Why Chevy Can Never Build Another 1969 Camaro


I’ll be the first to admit I am envious of the generations that could have purchased a 1969 Camaro new. That was never a possibility for me, as they stopped selling them … oh, two decades before I was born. Shucks … Just missed ’em.

And, while it’s pretty unlikely that my 1969 Z/28 dream car will ever end up in my garage, since the prices for first-gen Camaros spiral higher and higher every year, I accept the fact that Chevrolet will never make another one.

That may seem like a weird thought since the car has been out of production for almost 50 years, but hear me out. It seems like any time we produce a story on the 2016 Camaro, the Internet fires back with a bevy of comments such as, “It’s no ’69,” or “Why can’t Chevy just make another 1969 Camaro?”

You can trust me when I say, “Super Chevy would be the first on the scene if ever new ’69 Camaros started rolling down the GM assembly lines.” But alas, the answer to the question of why doesn’t Chevy just build another 1969 Camaro is obvious, they can’t.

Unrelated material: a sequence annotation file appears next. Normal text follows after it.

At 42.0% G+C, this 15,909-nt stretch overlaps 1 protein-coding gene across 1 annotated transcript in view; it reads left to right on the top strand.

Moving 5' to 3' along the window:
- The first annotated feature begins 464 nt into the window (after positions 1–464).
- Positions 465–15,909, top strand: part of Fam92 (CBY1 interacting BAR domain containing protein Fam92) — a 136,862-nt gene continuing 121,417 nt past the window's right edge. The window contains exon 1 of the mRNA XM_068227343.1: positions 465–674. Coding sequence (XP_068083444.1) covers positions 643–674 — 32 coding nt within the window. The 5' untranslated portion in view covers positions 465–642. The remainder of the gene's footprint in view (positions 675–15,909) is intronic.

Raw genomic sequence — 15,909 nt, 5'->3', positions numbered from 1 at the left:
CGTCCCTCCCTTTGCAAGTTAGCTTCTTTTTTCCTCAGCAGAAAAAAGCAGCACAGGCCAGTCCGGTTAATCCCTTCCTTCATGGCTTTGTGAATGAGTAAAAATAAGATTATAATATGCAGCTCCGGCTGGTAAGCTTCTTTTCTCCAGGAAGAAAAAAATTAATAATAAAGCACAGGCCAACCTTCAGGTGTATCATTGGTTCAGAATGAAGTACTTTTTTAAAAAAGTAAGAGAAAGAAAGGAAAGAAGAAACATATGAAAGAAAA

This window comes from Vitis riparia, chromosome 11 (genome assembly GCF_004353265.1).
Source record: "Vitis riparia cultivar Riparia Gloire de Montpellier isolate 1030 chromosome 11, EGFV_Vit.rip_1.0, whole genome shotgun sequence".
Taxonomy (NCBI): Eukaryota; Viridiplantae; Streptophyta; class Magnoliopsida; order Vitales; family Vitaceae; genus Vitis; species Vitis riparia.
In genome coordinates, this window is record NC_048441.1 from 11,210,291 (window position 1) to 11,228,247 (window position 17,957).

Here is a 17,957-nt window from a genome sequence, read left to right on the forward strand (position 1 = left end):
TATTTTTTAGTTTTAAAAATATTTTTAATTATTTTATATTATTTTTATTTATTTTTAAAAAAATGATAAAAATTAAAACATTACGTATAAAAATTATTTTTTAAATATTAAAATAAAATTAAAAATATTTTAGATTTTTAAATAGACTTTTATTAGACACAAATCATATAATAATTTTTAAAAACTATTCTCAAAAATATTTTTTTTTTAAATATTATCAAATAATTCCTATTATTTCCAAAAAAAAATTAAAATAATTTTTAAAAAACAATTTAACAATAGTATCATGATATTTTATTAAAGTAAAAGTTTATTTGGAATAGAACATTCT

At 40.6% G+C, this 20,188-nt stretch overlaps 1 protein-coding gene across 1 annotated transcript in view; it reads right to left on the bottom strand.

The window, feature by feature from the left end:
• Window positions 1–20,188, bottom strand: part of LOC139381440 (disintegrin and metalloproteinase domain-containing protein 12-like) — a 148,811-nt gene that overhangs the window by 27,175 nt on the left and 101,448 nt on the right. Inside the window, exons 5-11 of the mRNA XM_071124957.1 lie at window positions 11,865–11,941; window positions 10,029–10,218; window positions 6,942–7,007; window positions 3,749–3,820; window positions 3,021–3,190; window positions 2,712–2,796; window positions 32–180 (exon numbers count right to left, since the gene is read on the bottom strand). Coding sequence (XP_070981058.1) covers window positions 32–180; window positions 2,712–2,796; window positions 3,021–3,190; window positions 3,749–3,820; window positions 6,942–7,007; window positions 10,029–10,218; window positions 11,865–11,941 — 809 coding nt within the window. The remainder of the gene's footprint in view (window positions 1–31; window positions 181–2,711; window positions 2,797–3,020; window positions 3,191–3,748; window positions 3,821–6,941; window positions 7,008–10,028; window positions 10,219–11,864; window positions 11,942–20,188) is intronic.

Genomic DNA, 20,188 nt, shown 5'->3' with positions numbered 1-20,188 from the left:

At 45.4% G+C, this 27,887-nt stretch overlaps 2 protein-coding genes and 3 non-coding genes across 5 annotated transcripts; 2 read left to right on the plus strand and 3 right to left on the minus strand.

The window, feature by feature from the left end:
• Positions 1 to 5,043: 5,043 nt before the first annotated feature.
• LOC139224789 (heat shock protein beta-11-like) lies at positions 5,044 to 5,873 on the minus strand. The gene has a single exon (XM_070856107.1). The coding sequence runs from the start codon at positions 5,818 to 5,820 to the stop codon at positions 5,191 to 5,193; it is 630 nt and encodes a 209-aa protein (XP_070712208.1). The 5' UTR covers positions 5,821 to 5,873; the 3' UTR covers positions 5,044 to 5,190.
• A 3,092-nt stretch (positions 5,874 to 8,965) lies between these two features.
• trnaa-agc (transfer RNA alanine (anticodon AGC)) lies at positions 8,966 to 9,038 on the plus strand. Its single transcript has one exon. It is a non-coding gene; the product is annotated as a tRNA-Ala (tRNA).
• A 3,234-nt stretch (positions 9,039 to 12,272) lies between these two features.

When you look at the amount of restrictions imposed on automakers in this country, its amazing cars are still produced at all. Worse yet, all of the federally mandated constraints such as emissions, crash safety, fuel economy, etc., combine to form a virtual mold that new cars all have to fit inside of. There’s a reason that newer cars all bare a subtle resemblance. It’s a dreary thought, but if engineers are forced to let a wind tunnel dictate the body lines of new vehicles, in a mad-dash to meet federally-mandated fuel economy, won’t we all end up rolling down the boulevard in spherical-tube-cars?

So, while Chevy will never be able to reproduce another 1969 Camaro even if they wanted to (and we imagine a good share of Bow Tie engineers are chomping at the bit to do just that) let’s drift off into a brief automotive daydream and imagine what a 2016 1969 Camaro would be like if they did …

I envision a car with laser-straight panels, thanks to modern manufacturing techniques, slick-shifting six-speed transmission with silky hydraulic clutches, and the horsepower … can you imagine? I can picture an LT4-powered ’69 Camaro holding center stage in a Chevrolet dealership. The window sticker says 650 horsepower. That’s the world I’d like to live in.

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